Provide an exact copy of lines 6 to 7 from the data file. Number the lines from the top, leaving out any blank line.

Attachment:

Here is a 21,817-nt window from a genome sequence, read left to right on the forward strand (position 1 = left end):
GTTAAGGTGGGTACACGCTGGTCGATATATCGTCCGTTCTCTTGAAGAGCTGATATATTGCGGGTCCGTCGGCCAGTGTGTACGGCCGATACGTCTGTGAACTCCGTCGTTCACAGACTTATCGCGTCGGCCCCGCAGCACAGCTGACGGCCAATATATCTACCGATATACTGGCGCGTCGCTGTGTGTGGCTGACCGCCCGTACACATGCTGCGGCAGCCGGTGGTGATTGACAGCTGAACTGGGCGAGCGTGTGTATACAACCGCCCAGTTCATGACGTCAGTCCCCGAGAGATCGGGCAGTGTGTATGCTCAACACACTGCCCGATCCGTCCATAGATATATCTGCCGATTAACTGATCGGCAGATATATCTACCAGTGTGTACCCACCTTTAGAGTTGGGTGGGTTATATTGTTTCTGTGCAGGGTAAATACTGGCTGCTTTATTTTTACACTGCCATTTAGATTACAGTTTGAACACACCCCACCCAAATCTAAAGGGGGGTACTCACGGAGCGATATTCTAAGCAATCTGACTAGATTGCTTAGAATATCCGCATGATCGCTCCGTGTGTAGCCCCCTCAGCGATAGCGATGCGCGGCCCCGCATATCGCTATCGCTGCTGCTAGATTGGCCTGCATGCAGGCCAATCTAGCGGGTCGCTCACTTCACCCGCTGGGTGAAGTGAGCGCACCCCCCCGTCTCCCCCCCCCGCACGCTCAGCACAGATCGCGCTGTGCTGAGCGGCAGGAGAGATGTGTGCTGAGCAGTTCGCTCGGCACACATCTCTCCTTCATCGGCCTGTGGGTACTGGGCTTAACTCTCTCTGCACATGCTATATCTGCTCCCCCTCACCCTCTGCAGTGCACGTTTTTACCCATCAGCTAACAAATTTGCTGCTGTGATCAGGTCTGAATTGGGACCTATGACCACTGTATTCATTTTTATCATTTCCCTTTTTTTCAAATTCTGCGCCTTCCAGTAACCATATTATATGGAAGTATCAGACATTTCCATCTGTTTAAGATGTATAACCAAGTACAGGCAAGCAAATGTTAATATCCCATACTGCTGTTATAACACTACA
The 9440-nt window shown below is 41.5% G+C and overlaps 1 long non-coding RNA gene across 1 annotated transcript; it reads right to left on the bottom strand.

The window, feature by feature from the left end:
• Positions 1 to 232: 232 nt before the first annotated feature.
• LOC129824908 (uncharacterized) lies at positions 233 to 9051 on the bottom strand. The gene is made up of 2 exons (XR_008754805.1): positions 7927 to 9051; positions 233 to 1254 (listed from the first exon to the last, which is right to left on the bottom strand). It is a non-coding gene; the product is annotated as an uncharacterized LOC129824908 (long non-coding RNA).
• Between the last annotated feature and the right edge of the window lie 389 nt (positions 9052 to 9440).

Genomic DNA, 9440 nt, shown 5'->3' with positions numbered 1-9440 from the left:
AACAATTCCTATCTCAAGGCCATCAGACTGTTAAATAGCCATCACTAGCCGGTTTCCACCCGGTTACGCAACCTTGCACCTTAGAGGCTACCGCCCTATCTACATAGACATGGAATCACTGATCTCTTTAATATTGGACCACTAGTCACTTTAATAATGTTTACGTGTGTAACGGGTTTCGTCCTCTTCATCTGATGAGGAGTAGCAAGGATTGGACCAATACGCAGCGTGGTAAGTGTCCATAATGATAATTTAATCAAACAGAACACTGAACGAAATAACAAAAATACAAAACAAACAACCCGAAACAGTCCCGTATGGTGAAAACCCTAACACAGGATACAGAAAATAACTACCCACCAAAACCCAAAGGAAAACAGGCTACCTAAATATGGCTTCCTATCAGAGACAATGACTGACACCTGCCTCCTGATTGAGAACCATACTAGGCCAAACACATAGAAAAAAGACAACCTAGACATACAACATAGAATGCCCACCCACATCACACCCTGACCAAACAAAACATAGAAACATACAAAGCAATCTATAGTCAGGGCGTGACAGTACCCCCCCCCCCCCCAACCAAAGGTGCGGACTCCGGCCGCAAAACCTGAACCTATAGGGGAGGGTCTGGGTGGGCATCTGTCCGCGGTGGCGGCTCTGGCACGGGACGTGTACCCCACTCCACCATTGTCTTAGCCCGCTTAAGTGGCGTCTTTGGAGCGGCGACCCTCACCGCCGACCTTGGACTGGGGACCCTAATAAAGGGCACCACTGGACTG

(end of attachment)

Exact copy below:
• LOC129824908 (uncharacterized) lies at positions 233 to 9051 on the bottom strand. The gene is made up of 2 exons (XR_008754805.1): positions 7927 to 9051; positions 233 to 1254 (listed from the first exon to the last, which is right to left on the bottom strand). It is a non-coding gene; the product is annotated as an uncharacterized LOC129824908 (long non-coding RNA).
• Between the last annotated feature and the right edge of the window lie 389 nt (positions 9052 to 9440).